Wednesday, April 29, 2009

The "Piggyfly" Effect

In early April in La Gloria, Veracruz, Mexico, near the "manure lagoons" on a giant pig farm, 4-year-old Edgar Hernandez gets the swine flu. Today on the other side of the continent, an entire community closes it's schools for 10 days.

Talk and hype of this new Swine Flu has already made more people sick of hearing about it than those who have actually been afflicted by the virus. Even with the historically recent epidemics of the Asian flu, Hong Kong flu, SARS, and the Avian flu, I never thought that such an outbreak would ever effect or disrupt my life as this swine flu has. Being a perpetual "hand washer," "sneezer into the crux of my elbow," and being around so many surgical masks (unfortunately), my family has always done our part to keep germs at bay, going so far as to steer clear of annoying neighbors. In fact, I thought that being a teacher and being exposed to the communal germs brought to campus by the students of various hygiene habits actually increased my immunity against infections in much the same way allergy shots are designed to work.

I've rejoiced (silently) when school closed down for a day or two because of a couple of ice crystals on a bridge. These rare moments were an opportunity to frolic with the kids without the serious risk of breaking the flow of obligations. But a school closing for 10 days because of an unknown, morphing strain of influenza virus? "Never will that happen! That's movie fodder!!" "When pigs fly," I thought. But now it's official: "Pig's flu!" Who knew?

Ten days is an awfully long time, just long enough to get used to new habits, like sleeping in until 6:30 a.m., actually eating breakfast, laying around in lounge shorts, delegating chores to my children ("Tate, come press this button on the remote control for me"), watching "Days of our Lives," and updating your status on Facebook. But with an incubation time of 5 days, the mandated "vacation" was chosen to span two incubation periods, and also because it coincided very nicely with a Monday return.

With over 150 deaths in Mexico from the H1N1 et al strands already, and the first confirmed death in the U.S. just this morning, no precautionary measures are being spared. Until health officials get a firm grasp on what this virus really is and how to contain it, taking measures to avoid a massive outbreak via social settings makes sense, although I can already picture large groups of students gathering on their "break" to tube the river, play volleyball, and study math.

Those who are already tired of hearing about this piggish, piddly flu (the same types of people who stay put to ride out hurricanes, volcanoes, tsunamis, and a busload of Jehovah Witnesses in their neighborhood) draw attention to the 30,000+ deaths in the U.S. each year due to the common flu. What they fail to realize is that the common flu is, how to say it . . . , more COMMON than the swine flu. An estimated 50 million (that's 6 trailing zeros before the decimal, infinitely many beyond it) Americans contract the general flu each year. That comes out to a mortality rate of 0.06%, miniscule really. Of those that fall into that unfortunate percentage, they are likely to be those with weakened immune systems, such as infants, elderly, those with respiratory disease, and those who have spent 10 consecutive days indoors on a couch watching "Days of our Lives." As of today, the mortality rate for this new flu is at 2.6%, with 66 confirmed cases in the U.S. alone, 6 of which are in Texas. Like a rattlesnake with Turret's syndrome and buck teeth, this isn't something anyone wants to mess with.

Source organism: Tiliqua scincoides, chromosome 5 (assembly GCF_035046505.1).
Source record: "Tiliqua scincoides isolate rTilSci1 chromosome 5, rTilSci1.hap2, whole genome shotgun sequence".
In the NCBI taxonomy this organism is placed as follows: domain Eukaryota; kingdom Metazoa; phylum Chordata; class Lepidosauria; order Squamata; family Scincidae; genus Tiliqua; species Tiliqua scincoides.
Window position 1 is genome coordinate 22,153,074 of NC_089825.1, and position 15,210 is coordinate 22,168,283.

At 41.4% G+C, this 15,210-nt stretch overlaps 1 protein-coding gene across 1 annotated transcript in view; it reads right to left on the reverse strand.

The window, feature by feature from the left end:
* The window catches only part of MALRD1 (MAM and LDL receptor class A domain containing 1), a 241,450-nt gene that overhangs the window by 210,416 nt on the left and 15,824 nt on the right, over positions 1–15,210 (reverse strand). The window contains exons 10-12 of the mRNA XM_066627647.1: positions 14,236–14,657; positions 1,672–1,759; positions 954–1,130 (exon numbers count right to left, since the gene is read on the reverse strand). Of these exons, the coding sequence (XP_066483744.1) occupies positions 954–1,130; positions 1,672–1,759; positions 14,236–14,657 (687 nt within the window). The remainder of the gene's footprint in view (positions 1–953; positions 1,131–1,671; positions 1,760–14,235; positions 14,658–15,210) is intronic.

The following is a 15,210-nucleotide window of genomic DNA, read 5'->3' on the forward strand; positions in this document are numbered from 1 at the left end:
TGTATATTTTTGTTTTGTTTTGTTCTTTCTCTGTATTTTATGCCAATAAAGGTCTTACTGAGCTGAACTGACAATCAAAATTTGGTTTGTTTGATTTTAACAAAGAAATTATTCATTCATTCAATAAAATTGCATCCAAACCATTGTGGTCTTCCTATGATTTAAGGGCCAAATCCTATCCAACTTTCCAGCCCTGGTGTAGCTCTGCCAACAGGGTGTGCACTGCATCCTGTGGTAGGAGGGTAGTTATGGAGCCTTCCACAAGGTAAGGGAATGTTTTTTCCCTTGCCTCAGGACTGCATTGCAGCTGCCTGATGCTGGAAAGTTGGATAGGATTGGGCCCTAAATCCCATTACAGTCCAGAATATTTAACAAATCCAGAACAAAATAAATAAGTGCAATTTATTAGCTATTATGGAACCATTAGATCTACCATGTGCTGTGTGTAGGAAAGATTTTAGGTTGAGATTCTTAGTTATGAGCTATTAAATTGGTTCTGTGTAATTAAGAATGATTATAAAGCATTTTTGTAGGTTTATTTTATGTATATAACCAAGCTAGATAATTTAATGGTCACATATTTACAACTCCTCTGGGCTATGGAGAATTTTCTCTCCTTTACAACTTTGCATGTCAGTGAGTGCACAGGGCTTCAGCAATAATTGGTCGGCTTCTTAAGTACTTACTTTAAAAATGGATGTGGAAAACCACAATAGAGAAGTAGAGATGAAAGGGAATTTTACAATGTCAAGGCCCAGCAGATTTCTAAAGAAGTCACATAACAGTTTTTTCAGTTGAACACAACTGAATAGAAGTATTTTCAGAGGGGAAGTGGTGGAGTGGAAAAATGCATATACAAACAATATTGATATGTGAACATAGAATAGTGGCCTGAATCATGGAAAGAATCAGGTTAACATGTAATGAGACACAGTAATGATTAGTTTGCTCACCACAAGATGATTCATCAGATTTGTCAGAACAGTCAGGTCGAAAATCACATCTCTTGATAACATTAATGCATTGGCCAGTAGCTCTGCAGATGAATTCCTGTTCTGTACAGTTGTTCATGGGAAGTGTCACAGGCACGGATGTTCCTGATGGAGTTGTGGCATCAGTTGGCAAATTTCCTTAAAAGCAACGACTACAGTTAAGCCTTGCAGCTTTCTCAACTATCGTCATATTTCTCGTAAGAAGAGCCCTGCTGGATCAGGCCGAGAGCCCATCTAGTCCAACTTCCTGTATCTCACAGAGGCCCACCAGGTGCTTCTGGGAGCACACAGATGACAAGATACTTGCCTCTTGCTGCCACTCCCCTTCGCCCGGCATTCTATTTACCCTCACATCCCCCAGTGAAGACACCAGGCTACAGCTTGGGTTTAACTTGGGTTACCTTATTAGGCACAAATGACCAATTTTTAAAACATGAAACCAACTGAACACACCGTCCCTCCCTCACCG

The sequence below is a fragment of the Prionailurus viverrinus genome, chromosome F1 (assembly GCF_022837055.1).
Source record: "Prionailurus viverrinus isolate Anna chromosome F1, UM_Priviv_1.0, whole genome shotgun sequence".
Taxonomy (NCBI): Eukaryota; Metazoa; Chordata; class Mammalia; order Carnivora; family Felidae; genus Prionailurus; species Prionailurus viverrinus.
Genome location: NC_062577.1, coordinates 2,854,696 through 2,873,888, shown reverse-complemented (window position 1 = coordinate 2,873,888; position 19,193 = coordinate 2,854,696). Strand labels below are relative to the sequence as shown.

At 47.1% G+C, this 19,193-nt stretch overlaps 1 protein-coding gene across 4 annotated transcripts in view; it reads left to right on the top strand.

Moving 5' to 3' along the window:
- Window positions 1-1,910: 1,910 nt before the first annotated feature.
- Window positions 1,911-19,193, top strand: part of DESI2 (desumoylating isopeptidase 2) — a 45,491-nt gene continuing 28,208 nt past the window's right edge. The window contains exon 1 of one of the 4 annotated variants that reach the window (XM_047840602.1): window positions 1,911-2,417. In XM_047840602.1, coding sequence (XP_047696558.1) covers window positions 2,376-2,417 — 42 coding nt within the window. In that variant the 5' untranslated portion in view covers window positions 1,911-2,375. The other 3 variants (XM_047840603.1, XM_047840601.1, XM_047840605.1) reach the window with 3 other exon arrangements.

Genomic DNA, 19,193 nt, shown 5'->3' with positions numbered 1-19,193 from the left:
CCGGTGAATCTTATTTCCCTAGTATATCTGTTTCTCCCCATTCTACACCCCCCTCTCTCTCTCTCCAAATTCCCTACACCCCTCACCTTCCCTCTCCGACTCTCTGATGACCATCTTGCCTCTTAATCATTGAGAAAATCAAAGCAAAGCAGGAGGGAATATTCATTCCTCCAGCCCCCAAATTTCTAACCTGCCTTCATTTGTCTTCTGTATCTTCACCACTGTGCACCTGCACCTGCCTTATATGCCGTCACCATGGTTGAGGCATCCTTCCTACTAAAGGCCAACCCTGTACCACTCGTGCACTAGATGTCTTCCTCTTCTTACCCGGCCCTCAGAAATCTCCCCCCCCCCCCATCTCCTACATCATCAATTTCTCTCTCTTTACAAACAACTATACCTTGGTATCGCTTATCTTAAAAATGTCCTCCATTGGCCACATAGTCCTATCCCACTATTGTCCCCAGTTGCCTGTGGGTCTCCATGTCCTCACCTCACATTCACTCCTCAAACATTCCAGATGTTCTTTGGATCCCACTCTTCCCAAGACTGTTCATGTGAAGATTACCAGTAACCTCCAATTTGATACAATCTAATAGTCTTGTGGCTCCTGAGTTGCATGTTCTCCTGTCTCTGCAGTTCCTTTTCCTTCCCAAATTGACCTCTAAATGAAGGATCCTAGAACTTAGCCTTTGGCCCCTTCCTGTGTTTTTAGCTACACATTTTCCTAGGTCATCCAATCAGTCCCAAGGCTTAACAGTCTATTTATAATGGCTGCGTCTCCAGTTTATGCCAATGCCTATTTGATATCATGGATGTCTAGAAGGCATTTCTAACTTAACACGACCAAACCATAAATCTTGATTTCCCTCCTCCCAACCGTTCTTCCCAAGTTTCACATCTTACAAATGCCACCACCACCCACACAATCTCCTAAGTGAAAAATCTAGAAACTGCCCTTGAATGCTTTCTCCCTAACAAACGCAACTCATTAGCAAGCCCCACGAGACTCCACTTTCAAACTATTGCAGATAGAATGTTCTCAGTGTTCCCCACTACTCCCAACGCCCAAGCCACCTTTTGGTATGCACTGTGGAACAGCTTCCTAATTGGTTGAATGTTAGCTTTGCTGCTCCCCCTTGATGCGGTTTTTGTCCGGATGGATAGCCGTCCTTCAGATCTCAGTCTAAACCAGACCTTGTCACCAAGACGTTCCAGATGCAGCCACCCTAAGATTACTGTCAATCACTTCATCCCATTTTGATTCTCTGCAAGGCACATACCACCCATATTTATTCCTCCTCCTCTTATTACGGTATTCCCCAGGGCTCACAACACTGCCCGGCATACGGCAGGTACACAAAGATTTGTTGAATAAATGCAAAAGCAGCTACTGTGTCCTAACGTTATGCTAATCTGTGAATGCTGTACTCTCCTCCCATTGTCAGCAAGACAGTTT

Now that the "swine flu" has entered into the vernacular, more people with symptoms are being diagnosed. There are hundreds of potential cases currently pending, and people are scrambling to purchase items they think will protect themselves. Drug stores are selling out of surgical maskswhile making all the news stories appear to be at first covering a Michael Jackson Fan Club Convention. Although is is doubtful whether the masks provide any real defense against the swine flu, it is making the surgical mask making companies rich. Look for designer colors and styles to hit the shelves at your local department store soon.

So the reality is that because of a small boy in Mexico (who's made a full recovery), I've got an unexpected 10-day sabbatical that I get to spend with my own children. Although it complicates things, one should never let a world-wide health scare go to waste. The kids and I will make the most of our time off. Perhaps we'll start with a little arts and crafts activity: pimping our homemade swine flu masks.


LC said...

Swine '09 is a pain in my behind.
My brother (visiting from CA), Sydnie and I will be at 2 Rivers Coffee at 9:15am Thursday. Why don't you bring the kids and we can congregate.

Brenda said...

We ran out of insect repellent here a few weeks because of the dengue mosquito thing - now people are inventing repellents. Last I heard you can mix baby oil, alcohol, and some herb and the insects won't getcha.

I'm sure Tate is great at pushing buttons! You should be proud.

I want to be at 2 Rivers... :(

bob s said...

Wow 2 weeks off just a month before school is out. Bet this throwing a monkey wrench into the system. Hope coffee was good.

Vinny M said...

AP exams are still on. are we gunna review still on monday? haha